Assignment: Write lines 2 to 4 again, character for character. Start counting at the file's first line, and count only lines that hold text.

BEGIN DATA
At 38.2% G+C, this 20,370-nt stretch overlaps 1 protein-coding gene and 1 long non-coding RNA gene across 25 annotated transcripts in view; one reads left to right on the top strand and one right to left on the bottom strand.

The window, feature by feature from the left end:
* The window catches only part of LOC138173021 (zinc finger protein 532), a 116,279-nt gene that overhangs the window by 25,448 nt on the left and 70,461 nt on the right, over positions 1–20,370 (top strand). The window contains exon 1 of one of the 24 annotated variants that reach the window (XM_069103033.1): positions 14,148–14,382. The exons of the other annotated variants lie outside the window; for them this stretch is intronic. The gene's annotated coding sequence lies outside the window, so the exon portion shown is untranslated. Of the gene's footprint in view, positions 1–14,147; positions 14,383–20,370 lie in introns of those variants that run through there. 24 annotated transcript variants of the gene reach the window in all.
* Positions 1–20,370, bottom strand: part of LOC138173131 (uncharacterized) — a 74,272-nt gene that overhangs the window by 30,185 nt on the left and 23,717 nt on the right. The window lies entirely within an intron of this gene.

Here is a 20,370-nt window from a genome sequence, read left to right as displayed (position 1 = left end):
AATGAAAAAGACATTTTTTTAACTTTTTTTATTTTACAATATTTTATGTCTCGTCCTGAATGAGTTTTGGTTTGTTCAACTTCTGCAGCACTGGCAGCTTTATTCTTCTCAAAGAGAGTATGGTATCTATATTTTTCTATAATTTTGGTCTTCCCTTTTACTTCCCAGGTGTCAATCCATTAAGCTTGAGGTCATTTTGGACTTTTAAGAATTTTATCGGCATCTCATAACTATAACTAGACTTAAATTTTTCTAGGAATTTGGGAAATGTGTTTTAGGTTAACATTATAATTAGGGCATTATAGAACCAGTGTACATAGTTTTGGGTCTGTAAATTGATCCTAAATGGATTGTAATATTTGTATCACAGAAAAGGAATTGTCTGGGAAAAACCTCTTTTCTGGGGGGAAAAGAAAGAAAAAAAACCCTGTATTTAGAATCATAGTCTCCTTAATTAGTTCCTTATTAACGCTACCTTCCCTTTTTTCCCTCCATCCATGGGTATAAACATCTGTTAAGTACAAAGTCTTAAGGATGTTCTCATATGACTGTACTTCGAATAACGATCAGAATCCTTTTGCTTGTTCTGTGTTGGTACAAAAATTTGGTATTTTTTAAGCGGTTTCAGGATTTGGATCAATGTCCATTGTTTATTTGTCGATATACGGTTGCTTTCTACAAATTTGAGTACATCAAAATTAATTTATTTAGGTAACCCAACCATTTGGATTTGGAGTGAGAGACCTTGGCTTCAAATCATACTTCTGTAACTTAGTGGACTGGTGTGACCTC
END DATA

The window, feature by feature from the left end:
* The window catches only part of LOC138173021 (zinc finger protein 532), a 116,279-nt gene that overhangs the window by 25,448 nt on the left and 70,461 nt on the right, over positions 1–20,370 (top strand). The window contains exon 1 of one of the 24 annotated variants that reach the window (XM_069103033.1): positions 14,148–14,382. The exons of the other annotated variants lie outside the window; for them this stretch is intronic. The gene's annotated coding sequence lies outside the window, so the exon portion shown is untranslated. Of the gene's footprint in view, positions 1–14,147; positions 14,383–20,370 lie in introns of those variants that run through there. 24 annotated transcript variants of the gene reach the window in all.
* Positions 1–20,370, bottom strand: part of LOC138173131 (uncharacterized) — a 74,272-nt gene that overhangs the window by 30,185 nt on the left and 23,717 nt on the right. The window lies entirely within an intron of this gene.